Across jurisdictions, family problems resulted in significantly higher rates of legal help. In addition, family problems were the most likely to involve legal advisers. These findings are likely to reflect the high level of severity of many family problems. The money problem group, which included wills, estates and power of attorney problems, was the second most likely problem group to result in the use of legal advisers in all jurisdictions. Money problems also had significantly higher rates of legal help in most jurisdictions. Past research has similarly found high rates of legal advice for problems related to family breakdown, wills, estates and advance directives (ABA 1994; Cass & Sackville 1975; Coumarelos et al. 2006; Currie 2007b; Dale 2005, 2007; Dignan 2006; Fishwick 1992; Genn 1999; Genn & Paterson 2001; HKDOJ 2008; LASNSC 2005; Pleasence 2006; Rush 1999; Schulman 2003, 2007; Task Force 2003).
In broad terms, the choice of adviser and the type of help obtained appeared to be appropriate to the type of legal problem. For example, across jurisdictions, health and personal injury problems were relatively more likely to involve health or welfare advisers, and medical advice or assistance. In all jurisdictions, accidents problems were relatively more likely to involve financial advisers, such as insurance companies, and money problems resulted in higher rates of financial advice. Thus, again, it appears that respondents were taking into account the nature of the problem when seeking advice.
The LAW Survey examined how respondents sourced their main adviser when this adviser was a legal, dispute/complaint-handling or government adviser. These advisers were sourced through respondents’ own personal resources or networks in most cases across jurisdictions (74–81%). For example, respondents relied on their own knowledge, obtained referrals from relatives, friends or acquaintances, chose an adviser who was a relative or friend or whom they had used before, or used the telephone book or the internet. Sourcing the main adviser via referrals from other legal professionals (3–7%) or non-legal professionals (3–6%) occurred only in a minority of cases in all jurisdictions. However, legal advisers were significantly more likely than the other two adviser types to be sourced via referrals (from legal professionals, non-legal professionals and personal networks). In Australia as a whole, legal advisers were sourced via referrals through personal networks in 22 per cent of cases and via referrals from professionals in 19 per cent of cases.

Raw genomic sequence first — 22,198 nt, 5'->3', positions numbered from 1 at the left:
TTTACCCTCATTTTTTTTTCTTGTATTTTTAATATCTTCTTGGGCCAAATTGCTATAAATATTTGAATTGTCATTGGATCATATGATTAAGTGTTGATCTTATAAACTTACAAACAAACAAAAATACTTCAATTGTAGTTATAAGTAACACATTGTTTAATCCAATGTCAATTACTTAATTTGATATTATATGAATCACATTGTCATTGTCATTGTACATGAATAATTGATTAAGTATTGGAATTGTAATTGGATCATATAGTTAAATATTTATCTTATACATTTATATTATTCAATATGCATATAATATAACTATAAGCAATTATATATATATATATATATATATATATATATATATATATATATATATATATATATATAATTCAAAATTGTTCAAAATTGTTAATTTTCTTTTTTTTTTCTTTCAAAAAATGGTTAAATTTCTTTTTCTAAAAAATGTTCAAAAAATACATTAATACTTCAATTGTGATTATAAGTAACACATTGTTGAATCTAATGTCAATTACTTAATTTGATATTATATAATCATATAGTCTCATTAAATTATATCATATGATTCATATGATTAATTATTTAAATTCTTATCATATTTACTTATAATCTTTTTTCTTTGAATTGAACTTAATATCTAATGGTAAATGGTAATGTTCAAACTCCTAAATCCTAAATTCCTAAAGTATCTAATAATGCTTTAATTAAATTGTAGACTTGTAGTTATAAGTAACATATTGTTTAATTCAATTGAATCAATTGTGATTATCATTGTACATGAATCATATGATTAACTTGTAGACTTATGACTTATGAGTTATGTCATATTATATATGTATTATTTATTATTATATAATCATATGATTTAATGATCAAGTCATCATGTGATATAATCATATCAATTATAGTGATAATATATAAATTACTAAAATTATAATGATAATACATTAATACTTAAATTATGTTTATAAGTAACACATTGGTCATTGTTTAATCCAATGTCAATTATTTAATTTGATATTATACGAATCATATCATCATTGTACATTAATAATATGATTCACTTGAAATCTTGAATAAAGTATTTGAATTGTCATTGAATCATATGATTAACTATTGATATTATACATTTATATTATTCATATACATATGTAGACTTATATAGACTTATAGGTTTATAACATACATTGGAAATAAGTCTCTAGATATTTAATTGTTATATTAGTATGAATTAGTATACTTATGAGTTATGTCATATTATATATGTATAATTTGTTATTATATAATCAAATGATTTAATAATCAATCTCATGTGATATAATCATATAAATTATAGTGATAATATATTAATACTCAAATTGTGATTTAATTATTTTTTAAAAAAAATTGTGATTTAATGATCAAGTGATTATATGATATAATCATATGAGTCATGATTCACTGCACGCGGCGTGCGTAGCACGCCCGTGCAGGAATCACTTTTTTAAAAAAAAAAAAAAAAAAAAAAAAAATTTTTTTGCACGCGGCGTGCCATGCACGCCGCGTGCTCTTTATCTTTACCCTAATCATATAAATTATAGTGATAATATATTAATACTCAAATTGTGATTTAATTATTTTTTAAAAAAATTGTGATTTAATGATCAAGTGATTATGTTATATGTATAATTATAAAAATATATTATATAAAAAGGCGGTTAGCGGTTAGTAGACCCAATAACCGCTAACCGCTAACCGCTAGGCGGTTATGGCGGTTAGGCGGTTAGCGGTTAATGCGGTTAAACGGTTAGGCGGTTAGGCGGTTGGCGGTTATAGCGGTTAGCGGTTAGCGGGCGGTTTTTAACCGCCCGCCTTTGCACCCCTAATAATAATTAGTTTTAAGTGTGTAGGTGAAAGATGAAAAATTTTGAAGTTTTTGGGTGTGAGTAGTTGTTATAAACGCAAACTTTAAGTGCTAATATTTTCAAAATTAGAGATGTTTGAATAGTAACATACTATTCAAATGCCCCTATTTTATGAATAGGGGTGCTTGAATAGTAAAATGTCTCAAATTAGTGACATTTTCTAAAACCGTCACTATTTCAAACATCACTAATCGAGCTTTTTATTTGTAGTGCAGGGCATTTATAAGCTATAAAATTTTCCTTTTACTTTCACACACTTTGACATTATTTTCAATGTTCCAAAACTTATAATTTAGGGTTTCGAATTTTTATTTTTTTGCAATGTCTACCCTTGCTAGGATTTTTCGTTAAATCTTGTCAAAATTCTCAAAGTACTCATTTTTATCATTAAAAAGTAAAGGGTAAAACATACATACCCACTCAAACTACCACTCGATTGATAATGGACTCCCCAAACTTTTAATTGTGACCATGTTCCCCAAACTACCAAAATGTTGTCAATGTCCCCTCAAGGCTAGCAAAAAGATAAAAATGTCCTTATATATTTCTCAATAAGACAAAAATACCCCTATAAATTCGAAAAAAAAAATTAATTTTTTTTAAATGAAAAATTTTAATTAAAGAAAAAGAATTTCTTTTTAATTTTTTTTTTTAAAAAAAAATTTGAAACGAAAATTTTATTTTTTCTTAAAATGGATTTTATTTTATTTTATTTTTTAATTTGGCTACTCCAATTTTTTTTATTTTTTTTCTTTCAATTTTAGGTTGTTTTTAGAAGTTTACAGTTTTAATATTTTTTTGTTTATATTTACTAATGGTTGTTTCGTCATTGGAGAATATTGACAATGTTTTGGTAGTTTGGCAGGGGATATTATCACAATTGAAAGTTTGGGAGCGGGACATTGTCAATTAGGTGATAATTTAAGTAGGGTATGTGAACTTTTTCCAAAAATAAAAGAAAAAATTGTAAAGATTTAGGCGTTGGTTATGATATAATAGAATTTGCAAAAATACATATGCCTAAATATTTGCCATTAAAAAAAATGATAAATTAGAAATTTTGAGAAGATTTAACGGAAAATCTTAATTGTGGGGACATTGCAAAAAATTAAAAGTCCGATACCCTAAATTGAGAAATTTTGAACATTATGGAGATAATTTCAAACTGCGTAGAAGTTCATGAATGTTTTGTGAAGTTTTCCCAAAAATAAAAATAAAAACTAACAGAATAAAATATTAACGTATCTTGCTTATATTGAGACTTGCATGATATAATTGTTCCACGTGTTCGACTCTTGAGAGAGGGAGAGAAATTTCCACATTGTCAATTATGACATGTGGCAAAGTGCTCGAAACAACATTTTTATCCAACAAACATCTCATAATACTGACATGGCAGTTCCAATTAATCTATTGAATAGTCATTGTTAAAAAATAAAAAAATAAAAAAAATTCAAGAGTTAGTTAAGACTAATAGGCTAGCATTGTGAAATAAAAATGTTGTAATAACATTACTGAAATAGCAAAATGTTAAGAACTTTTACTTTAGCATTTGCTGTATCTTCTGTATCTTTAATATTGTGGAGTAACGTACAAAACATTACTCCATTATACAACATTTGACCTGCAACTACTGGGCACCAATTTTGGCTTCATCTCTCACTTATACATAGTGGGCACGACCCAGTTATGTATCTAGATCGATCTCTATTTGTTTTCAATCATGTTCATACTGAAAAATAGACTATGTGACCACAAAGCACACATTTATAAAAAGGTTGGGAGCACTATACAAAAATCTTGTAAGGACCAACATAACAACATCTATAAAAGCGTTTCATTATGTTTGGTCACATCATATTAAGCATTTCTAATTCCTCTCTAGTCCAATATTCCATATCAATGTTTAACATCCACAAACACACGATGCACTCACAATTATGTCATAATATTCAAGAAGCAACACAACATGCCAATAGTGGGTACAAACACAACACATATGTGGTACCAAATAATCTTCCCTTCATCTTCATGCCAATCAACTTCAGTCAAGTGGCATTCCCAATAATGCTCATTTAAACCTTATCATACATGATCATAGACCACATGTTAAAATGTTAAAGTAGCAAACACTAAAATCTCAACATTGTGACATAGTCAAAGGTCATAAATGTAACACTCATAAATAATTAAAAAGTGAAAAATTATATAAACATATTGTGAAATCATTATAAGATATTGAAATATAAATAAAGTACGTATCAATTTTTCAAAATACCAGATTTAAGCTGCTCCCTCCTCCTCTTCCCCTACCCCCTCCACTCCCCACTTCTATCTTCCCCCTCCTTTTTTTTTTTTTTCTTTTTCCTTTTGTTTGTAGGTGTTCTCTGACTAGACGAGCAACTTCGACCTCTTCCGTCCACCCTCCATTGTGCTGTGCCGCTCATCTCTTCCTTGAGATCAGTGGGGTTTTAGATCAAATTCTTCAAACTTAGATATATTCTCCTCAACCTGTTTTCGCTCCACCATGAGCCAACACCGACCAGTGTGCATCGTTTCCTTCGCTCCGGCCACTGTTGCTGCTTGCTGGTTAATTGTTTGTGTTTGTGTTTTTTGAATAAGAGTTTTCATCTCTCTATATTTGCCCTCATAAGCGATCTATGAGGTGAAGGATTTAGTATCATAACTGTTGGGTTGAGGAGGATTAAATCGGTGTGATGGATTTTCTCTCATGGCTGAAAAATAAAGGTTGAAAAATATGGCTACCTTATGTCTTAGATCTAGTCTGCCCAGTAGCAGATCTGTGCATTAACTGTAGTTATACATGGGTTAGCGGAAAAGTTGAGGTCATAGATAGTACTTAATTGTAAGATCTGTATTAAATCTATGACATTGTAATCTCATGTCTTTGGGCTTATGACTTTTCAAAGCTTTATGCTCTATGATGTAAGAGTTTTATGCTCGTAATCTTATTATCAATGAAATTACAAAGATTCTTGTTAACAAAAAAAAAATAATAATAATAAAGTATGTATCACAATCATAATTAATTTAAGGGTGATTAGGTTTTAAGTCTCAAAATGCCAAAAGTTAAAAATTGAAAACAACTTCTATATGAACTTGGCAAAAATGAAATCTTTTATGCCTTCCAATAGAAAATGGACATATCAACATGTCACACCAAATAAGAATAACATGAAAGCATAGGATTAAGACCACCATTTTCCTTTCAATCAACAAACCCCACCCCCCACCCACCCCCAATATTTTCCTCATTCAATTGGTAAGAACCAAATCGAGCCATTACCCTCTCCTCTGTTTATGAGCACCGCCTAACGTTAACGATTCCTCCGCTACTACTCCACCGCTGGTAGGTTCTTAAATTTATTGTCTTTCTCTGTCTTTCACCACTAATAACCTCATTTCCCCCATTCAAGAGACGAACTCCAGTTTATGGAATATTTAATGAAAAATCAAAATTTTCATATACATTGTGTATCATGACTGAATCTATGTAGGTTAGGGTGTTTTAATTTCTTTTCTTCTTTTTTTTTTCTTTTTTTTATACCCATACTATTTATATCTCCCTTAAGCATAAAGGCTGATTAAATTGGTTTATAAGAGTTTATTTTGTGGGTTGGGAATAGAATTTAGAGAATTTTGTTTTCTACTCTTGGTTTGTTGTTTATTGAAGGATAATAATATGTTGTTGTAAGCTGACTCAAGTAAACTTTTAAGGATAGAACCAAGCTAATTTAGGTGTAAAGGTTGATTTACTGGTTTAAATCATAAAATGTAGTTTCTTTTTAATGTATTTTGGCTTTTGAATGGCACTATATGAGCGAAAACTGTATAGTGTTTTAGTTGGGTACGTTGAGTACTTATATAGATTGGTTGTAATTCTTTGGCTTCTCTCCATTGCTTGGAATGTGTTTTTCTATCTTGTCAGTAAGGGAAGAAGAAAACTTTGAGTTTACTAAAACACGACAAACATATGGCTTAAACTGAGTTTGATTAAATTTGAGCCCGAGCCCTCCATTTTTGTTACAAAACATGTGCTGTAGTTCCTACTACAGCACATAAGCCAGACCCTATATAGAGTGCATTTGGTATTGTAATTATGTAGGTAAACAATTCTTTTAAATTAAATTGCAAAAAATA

Mode of communication with advisers
Across jurisdictions, both telephone communication (62–71%) and in-person communication (60–72%) with the main adviser used for legal problems were common. Email (14–23%) and postal communication (11–18%) with the main adviser were used less frequently. In addition, in most jurisdictions, in-person communication was a particularly important form of communication with main advisers who were legal advisers or health or welfare advisers. It was significantly more likely to be used for these types of main advisers than for all advisers on average.(85)
Barriers to obtaining advice
Past surveys have identified various barriers to obtaining legal advice or assistance. Barriers to the accessibility of services have been commonly reported, although other barriers have included inadequate or unclear information, financial barriers and language barriers (ABA 1994; AFLSE 2007; Coumarelos et al. 2006; Dale 2000, 2005, 2007; Dignan 2006; Genn 1999; Genn & Paterson 2001; Ignite Research 2006; LASNSC 2005; LSNJ 2009; Miller & Srivastava 2001; Pleasence 2006; Schulman 2007; Task Force 2003). Similarly, the LAW Survey identified barriers to obtaining advice for legal problems from main advisers who were legal, dispute/complaint-handling or government advisers. At least one barrier was reported across jurisdictions for about two-fifths (37–43%) of problems where these advisers were used. In particular, a range of barriers to the accessibility of these advisers was endorsed by respondents. For example, in Australia as a whole, respondents reported difficulty getting through on the telephone (17%), the adviser taking too long to respond (14%), inconvenient opening hours (8%) and difficulty getting an appointment (7%). Similar percentages were obtained in each jurisdiction.